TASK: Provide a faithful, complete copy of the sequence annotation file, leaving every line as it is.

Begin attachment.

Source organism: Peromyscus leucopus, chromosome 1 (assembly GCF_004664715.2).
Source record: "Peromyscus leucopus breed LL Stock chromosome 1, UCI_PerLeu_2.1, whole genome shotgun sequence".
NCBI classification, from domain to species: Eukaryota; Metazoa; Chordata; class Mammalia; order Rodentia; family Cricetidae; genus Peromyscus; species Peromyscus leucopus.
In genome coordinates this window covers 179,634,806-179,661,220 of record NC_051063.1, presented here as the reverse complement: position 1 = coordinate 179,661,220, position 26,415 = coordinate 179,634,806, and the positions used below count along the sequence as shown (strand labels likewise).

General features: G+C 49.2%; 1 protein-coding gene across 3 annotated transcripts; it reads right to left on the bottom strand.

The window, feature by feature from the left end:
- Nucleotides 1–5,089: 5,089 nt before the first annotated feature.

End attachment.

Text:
Source organism: Peromyscus leucopus, chromosome 1 (assembly GCF_004664715.2).
Source record: "Peromyscus leucopus breed LL Stock chromosome 1, UCI_PerLeu_2.1, whole genome shotgun sequence".
NCBI classification, from domain to species: Eukaryota; Metazoa; Chordata; class Mammalia; order Rodentia; family Cricetidae; genus Peromyscus; species Peromyscus leucopus.
In genome coordinates this window covers 179,634,806-179,661,220 of record NC_051063.1, presented here as the reverse complement: position 1 = coordinate 179,661,220, position 26,415 = coordinate 179,634,806, and the positions used below count along the sequence as shown (strand labels likewise).

General features: G+C 49.2%; 1 protein-coding gene across 3 annotated transcripts; it reads right to left on the bottom strand.

The window, feature by feature from the left end:
- Nucleotides 1–5,089: 5,089 nt before the first annotated feature.